Abstract Assessing the efficacy of cancer therapeutics in mouse models is a critical step in treatment development. However, low-resolution measurement tools and small sample sizes make determining drug efficacy in vivo a difficult and time-intensive task. Here, we present a commercially scalable wearable electronic strain sensor that automates the in vivo testing of cancer therapeutics by contin
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The nonconducting W434F mutant adopts upon membrane depolarization an inactivated-like state that differs from wild-type Shaker-IR potassium channels | Science Advances
Abstract Voltage-gated K + (Kv) channels mediate the flow of K + across the cell membrane by regulating the conductive state of their activation gate (AG). Several Kv channels display slow C-type inactivation, a process whereby their selectivity filter (SF) becomes less or nonconductive. It has been proposed that, in the fast inactivation-removed Shaker-IR channel, the W434F mutation epitomizes t
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"Omics" data unveil early molecular response underlying limb regeneration in the Chinese mitten crab, Eriocheir sinensis | Science Advances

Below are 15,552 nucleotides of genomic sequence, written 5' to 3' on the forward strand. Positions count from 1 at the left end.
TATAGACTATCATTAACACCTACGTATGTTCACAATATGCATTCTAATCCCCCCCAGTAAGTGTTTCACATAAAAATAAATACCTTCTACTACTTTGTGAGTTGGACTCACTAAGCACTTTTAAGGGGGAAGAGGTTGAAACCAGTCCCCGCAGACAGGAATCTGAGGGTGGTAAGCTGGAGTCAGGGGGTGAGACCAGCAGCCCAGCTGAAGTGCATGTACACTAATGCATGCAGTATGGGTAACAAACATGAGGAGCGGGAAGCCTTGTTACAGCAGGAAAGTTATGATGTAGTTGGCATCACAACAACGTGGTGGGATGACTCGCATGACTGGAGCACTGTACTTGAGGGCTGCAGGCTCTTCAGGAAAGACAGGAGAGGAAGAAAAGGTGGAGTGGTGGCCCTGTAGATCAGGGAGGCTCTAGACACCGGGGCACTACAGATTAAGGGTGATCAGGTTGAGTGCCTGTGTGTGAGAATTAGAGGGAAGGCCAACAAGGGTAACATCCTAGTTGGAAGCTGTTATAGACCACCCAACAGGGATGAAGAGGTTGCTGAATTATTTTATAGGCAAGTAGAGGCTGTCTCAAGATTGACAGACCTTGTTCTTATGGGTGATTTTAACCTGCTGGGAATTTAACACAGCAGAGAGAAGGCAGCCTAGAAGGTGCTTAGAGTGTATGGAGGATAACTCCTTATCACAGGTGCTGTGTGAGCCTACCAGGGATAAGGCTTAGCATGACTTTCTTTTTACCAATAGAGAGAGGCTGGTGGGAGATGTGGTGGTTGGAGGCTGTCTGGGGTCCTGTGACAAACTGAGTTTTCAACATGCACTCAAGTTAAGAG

Abstract Limb regeneration is a fascinating and medically interesting trait that has been well preserved in arthropod lineages, particularly in crustaceans. However, the molecular mechanisms underlying arthropod limb regeneration remain largely elusive. The Chinese mitten crab Eriocheir sinensis shows strong regenerative capacity, a trait that has likely allowed it to become a worldwide invasive
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Algorithm decodes what dog brains see
Researchers have decoded visual images from a dog's brain. The work offers a first look at how the canine mind reconstructs what it sees. The results suggest that dogs are more attuned to actions in their environment rather than to who or what is doing the action. The researchers recorded the fMRI neural data for two awake, unrestrained dogs as they watched videos in three 30-minute sessions, for
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Is it really healthy to restrict protein intake for kidney transplant recipients?